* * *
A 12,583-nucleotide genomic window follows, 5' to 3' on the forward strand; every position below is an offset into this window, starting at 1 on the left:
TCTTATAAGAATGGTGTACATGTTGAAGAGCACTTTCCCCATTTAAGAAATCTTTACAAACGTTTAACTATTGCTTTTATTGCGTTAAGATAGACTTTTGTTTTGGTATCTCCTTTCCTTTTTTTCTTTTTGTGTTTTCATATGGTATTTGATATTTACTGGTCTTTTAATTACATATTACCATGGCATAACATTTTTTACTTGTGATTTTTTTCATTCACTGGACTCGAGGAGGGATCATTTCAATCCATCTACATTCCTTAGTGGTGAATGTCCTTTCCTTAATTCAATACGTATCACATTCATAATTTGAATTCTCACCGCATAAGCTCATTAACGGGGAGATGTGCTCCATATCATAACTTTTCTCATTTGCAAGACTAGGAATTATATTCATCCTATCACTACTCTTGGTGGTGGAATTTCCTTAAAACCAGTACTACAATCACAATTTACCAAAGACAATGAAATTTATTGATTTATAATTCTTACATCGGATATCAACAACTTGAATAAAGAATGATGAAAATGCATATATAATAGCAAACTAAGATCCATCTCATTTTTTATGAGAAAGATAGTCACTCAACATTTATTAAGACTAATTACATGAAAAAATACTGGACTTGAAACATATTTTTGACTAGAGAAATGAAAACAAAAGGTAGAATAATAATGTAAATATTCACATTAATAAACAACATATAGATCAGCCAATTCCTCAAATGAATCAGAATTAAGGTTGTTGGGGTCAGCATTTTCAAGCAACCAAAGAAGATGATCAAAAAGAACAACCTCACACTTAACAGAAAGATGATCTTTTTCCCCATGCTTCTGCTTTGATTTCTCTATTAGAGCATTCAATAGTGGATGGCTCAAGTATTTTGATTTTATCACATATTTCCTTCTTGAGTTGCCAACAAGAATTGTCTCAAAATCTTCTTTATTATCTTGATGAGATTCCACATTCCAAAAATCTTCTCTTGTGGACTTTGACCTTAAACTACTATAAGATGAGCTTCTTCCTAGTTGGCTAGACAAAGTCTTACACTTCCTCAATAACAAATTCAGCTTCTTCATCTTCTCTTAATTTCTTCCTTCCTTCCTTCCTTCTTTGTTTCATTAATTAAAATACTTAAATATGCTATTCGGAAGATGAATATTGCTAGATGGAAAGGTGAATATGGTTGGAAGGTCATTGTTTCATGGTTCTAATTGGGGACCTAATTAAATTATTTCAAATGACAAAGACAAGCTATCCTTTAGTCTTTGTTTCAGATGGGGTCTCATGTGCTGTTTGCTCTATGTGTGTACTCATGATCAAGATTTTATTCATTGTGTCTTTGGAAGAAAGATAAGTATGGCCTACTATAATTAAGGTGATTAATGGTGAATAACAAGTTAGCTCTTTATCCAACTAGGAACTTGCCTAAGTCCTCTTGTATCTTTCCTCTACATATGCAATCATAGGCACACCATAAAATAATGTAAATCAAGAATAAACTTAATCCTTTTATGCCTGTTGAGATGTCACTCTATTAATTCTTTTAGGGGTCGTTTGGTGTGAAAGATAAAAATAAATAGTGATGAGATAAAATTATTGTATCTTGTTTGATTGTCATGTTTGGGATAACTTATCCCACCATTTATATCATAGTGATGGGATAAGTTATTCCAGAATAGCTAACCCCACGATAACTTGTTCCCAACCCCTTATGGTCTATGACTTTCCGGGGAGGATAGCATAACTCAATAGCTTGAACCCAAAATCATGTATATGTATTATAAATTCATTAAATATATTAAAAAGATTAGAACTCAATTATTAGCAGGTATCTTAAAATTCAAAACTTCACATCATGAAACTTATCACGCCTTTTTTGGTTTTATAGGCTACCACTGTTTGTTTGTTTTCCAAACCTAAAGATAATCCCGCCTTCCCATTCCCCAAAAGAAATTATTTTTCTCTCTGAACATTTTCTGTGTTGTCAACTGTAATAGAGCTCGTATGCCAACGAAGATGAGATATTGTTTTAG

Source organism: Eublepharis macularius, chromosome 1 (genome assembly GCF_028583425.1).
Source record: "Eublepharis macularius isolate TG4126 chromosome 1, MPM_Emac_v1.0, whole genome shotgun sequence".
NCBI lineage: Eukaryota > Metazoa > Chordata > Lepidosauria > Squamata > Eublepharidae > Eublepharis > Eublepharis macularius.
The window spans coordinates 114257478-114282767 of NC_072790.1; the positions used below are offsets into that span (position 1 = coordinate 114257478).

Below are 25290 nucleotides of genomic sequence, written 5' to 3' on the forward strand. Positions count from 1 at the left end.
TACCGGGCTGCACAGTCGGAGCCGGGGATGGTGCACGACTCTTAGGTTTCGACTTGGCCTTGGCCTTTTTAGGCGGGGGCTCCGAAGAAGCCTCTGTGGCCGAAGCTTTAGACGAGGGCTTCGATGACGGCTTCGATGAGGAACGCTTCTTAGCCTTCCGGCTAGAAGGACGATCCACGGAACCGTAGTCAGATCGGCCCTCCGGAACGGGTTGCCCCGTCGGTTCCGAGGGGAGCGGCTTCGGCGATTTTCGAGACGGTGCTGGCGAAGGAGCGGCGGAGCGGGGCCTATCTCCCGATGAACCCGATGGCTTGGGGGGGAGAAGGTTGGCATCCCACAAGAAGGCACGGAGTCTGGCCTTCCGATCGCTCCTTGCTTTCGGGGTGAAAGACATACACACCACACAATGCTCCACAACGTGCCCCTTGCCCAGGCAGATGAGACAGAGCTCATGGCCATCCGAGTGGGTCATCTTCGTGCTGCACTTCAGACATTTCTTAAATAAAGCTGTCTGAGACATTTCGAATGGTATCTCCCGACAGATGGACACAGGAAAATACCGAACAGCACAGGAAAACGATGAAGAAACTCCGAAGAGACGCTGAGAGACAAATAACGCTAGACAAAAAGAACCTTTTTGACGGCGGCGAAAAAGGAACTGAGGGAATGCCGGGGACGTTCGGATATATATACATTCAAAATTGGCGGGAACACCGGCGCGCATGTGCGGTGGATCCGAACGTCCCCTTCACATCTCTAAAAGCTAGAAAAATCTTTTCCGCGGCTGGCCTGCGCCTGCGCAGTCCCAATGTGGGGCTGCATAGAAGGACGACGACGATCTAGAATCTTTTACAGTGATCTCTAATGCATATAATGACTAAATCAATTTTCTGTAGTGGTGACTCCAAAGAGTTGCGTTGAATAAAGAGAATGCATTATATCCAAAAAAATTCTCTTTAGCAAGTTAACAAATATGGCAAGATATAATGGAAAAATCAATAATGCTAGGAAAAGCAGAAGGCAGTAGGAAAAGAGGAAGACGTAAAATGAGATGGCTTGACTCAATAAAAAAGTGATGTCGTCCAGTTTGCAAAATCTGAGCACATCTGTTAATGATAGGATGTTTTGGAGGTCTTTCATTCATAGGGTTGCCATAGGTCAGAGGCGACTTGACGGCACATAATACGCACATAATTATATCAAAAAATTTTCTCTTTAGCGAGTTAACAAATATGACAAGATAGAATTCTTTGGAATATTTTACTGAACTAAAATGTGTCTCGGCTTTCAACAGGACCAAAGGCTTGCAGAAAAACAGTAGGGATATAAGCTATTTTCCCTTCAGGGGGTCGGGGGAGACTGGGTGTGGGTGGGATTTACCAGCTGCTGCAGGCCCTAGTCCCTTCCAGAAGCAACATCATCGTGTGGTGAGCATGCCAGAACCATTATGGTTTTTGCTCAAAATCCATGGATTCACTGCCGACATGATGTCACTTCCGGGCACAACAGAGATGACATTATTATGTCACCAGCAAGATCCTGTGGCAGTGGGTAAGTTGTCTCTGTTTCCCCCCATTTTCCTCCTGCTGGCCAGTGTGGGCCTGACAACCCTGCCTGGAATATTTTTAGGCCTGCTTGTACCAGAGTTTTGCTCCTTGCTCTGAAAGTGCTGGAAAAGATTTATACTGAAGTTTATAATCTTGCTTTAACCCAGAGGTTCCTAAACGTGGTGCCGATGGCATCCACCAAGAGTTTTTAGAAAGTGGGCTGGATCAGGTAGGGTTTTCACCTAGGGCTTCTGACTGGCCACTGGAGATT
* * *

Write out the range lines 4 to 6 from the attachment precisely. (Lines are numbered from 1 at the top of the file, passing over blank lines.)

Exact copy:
Source record: "Eublepharis macularius isolate TG4126 chromosome 1, MPM_Emac_v1.0, whole genome shotgun sequence".
NCBI lineage: Eukaryota > Metazoa > Chordata > Lepidosauria > Squamata > Eublepharidae > Eublepharis > Eublepharis macularius.
The window spans coordinates 114257478-114282767 of NC_072790.1; the positions used below are offsets into that span (position 1 = coordinate 114257478).